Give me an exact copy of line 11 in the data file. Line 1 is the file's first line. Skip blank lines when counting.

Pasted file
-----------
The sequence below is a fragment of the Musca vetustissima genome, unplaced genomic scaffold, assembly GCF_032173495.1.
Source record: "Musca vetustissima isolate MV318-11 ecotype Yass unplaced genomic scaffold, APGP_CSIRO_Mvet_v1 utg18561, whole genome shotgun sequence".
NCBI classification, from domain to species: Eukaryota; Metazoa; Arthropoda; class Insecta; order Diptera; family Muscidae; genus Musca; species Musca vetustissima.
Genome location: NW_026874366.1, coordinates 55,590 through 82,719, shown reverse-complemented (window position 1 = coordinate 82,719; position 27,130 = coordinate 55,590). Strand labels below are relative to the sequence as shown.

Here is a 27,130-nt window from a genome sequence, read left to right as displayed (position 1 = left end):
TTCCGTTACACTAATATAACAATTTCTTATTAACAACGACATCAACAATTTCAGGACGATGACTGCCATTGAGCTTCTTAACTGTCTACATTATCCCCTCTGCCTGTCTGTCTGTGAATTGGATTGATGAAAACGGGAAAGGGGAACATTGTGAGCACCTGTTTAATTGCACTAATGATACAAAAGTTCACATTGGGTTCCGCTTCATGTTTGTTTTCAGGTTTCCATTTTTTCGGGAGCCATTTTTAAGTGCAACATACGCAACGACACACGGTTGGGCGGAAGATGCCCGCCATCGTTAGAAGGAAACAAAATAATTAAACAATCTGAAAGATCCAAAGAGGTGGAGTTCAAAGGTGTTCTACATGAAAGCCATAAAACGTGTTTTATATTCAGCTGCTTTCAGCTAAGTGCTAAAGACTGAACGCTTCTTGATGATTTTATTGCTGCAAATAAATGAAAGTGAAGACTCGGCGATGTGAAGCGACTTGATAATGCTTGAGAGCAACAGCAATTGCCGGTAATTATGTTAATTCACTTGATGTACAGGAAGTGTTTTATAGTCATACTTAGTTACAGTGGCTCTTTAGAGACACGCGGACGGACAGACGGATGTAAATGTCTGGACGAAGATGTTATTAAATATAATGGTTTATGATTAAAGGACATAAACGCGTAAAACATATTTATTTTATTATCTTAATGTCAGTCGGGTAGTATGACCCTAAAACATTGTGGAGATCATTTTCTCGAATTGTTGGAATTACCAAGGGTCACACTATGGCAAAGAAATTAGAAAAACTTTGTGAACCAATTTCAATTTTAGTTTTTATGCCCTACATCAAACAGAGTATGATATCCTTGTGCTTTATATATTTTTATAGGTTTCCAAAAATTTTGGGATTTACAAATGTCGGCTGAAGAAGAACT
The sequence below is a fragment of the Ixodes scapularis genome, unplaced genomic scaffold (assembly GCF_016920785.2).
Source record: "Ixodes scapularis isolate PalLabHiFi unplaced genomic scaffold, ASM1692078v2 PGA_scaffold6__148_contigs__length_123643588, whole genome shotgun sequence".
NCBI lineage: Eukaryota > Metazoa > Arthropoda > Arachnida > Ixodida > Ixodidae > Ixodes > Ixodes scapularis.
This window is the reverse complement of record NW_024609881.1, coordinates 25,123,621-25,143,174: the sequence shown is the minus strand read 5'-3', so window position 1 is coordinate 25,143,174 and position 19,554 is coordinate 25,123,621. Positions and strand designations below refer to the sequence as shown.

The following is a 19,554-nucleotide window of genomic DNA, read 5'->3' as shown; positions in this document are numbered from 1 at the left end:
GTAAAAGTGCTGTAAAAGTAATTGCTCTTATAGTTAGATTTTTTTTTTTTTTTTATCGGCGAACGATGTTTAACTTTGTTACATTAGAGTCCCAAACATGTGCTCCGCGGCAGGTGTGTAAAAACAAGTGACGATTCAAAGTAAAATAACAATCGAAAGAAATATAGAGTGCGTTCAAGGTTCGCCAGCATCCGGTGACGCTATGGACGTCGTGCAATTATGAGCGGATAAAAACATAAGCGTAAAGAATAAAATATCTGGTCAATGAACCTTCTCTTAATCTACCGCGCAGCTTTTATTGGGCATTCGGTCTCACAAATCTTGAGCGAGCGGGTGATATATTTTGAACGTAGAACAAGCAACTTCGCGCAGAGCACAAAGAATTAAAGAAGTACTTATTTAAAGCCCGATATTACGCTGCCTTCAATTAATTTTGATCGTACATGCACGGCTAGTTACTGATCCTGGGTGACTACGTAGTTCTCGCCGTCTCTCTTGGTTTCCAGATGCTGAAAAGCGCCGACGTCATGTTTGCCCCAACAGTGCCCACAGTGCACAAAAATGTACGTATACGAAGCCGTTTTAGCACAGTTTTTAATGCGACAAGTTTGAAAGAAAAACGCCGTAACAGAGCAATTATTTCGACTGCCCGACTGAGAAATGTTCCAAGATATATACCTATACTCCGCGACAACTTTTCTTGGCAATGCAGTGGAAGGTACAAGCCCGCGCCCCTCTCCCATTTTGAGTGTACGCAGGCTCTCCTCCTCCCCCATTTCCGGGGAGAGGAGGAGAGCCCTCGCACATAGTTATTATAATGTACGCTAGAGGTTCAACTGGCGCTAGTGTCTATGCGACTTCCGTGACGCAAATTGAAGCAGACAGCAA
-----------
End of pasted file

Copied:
The following is a 19,554-nucleotide window of genomic DNA, read 5'->3' as shown; positions in this document are numbered from 1 at the left end: